The ’80s brought us a lot of iconic movies and TV shows, from The Goonies to The Wonder Years to The Facts of Life, but none of those huge hits would have been possible without some seriously talented child actors. Is there a more indelible image from The Shining than Danny Torrance riding his tricycle through the halls of the Overlook Hotel? We don’t think so. Yet that movie’s young star Danny Lloyd isn’t an actor anymore, and neither are many of his peers. Read on to learn about Lloyd and 11 more child actors from the ’80s who quit Hollywood—plus why they decided to walk away for good.
Jeff Cohen will forever be remembered by fans of 1985’s The Goonies as Chunk. He played a smaller roles in Family Ties and Popeye and Son, but stopped acting in 1991 after appearing in the TV movie Perfect Harmony. Cohen’s decision, he admitted years later, was owed in large part to the fact that he was going through puberty.
“There were basically about four fat kids in town, so every time there was a fat kid role you saw the same people at the audition. It was survival of the fattest,” he said in a 2015 interview with the Daily Mail. “But when I hit puberty, it was a career ender for me. I was transforming from Chunk to hunk and I couldn’t get roles any more. It was terrible. My first love was acting but puberty had other ideas. It was a forced retirement. I didn’t give up acting. Acting gave me up.”
Today, 47-year-old Cohen is now an entertainment lawyer.
Barret Oliver is best known for playing Bastian Balthazar Bux in The Neverending Story, which came out in 1984, but he also appeared in both Cocoon and its sequel. His final role was in 1989’s Scenes From the Class Struggle in Beverly Hills, and for the past 30 years, he’s been missing from Hollywood.
Instead, Oliver has been focusing on a different passion: Photography. In an interview with Photoculture, he shared that he uses historical techniques in his photography to explore a different area of the art form. He hasn’t shared exactly why he walked away from acting, but it certainly seems like he was able to find something he loves doing more.
As a child, Jenny Lewis appeared in a handful of ’80s classics, including Troop Beverly Hills and The Wizard, but today, she’s far more famous for being a musician, both as the frontwoman of the band Rilo Kiley and as a solo artist. Initially, her retirement from acting was sparked by rebellion when she felt resentful of being the family breadwinner at such a young age.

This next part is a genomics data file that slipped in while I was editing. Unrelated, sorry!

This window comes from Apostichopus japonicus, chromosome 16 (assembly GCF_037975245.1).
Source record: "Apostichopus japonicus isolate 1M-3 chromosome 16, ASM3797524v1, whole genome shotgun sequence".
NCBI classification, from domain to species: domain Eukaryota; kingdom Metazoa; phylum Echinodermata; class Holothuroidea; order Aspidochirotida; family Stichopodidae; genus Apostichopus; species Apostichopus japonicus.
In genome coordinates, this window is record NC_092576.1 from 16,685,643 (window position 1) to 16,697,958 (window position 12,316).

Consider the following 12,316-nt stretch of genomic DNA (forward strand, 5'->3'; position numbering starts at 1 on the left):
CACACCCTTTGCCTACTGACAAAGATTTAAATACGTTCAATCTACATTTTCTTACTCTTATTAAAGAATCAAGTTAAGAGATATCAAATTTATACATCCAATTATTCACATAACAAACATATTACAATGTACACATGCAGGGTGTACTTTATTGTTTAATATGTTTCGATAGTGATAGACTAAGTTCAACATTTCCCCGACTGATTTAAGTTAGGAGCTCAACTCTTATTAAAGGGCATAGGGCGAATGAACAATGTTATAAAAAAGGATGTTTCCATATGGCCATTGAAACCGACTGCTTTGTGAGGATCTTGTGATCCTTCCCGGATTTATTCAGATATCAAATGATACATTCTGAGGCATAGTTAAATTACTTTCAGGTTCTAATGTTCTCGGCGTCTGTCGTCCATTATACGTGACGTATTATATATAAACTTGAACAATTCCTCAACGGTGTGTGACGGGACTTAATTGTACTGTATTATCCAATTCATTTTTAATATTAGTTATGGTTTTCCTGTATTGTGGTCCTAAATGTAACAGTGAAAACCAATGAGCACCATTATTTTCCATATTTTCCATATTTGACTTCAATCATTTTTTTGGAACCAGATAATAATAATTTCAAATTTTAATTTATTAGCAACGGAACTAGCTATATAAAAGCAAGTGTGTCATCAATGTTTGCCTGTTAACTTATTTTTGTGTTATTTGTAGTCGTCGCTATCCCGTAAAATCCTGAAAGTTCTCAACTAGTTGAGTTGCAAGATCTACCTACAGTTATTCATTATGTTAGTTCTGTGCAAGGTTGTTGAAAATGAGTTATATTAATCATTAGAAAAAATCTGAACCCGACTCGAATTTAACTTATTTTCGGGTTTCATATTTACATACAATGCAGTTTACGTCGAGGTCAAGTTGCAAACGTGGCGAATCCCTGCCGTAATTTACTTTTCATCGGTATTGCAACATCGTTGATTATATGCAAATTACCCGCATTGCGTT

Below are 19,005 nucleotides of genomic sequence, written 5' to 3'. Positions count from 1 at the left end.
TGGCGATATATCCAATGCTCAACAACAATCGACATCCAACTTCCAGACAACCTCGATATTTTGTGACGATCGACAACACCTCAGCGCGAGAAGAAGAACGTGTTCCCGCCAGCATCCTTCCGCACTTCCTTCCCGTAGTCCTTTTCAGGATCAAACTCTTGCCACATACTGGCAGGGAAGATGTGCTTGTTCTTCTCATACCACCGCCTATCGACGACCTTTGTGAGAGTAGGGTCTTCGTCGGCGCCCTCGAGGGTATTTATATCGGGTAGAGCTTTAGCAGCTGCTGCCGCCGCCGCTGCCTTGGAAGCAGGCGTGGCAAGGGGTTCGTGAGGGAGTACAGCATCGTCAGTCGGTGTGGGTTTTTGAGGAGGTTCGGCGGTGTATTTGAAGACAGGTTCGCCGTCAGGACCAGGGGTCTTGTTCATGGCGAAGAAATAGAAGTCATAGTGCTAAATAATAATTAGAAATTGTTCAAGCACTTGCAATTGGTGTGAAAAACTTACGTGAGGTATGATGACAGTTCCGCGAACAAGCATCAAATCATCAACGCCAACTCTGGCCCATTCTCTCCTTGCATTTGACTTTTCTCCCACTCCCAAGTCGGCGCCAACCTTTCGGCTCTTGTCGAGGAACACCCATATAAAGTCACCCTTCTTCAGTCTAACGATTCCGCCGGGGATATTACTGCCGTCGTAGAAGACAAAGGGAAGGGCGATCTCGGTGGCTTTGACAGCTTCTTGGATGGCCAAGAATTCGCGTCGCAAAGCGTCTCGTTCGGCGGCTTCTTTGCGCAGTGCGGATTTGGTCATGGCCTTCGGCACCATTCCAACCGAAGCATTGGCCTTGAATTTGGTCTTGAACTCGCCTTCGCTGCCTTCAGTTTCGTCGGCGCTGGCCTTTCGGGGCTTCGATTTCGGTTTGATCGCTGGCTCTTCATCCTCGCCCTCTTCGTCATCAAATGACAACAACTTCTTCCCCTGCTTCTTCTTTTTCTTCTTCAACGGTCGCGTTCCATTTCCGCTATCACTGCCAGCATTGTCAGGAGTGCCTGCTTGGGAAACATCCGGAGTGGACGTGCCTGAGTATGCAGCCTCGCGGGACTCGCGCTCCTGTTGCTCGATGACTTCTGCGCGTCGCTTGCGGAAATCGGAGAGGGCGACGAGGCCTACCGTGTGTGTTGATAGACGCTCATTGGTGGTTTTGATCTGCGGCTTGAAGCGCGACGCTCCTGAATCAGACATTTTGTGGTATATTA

“I had a Chelsea girl haircut, which is not cute. It’s a kind of punk hairdo that is a shaved head with fringe and a tail. That was how I rebelled. So if you’re auditioning for roles and you have like a skinhead haircut, you’re probably not going to get them. You catch my drift?” she told The Guardian.
You likely recognize Carrie Henn as Newt from Aliens—her only role as an actor until a voice role in the animated Thunder Island in 2020. Since her 1986 breakout performance was so successful, why did she decided to walk away from Hollywood for good? Henn’s heart just wasn’t in it, so she set down a different career path and became a teacher.
“That’s what a lot of people have a hard time understanding. They don’t understand that [acting] wasn’t my passion. It wasn’t my dream,” she told Tulsa World in 2016. “Did I enjoy it? Yes. Was it an amazing experience? Absolutely. Would I do it again? Of course. But it wasn’t my passion. Teaching was.”
Aileen Quinn sang and danced her way into millions of hearts playing Annie in the 1982 movie version of the Broadway musical. With a few exceptions, including the Will & Grace revival and the 2014 series The Comeback Kids, the former child star is many retired from onscreen acting after opting for normalcy as she grew up.
Quinn told Broadway.com that she was actually under contract to make more Annie films, but when they never materialized, she embraced living her teenage years to the fullest and really immersed herself in acting on stage.
“I got to have a normal high school and a normal life outside of Hollywood. That’s when I started to delve into theater because I was under contract and could only take regional theater gigs. It’s when I got to really to grow up as an actress,” she told the site.
Though Wil Wheaton had some truly memorable roles in the ’80s as Wesley Crusher in Star Trek: The Next Generation and Gordie Lachance in Stand By Me, these days, he’s far more likely to be heard in a voice role than seen on screen. Why? Wheaton has said that he actually carries lot of trauma from being a child star.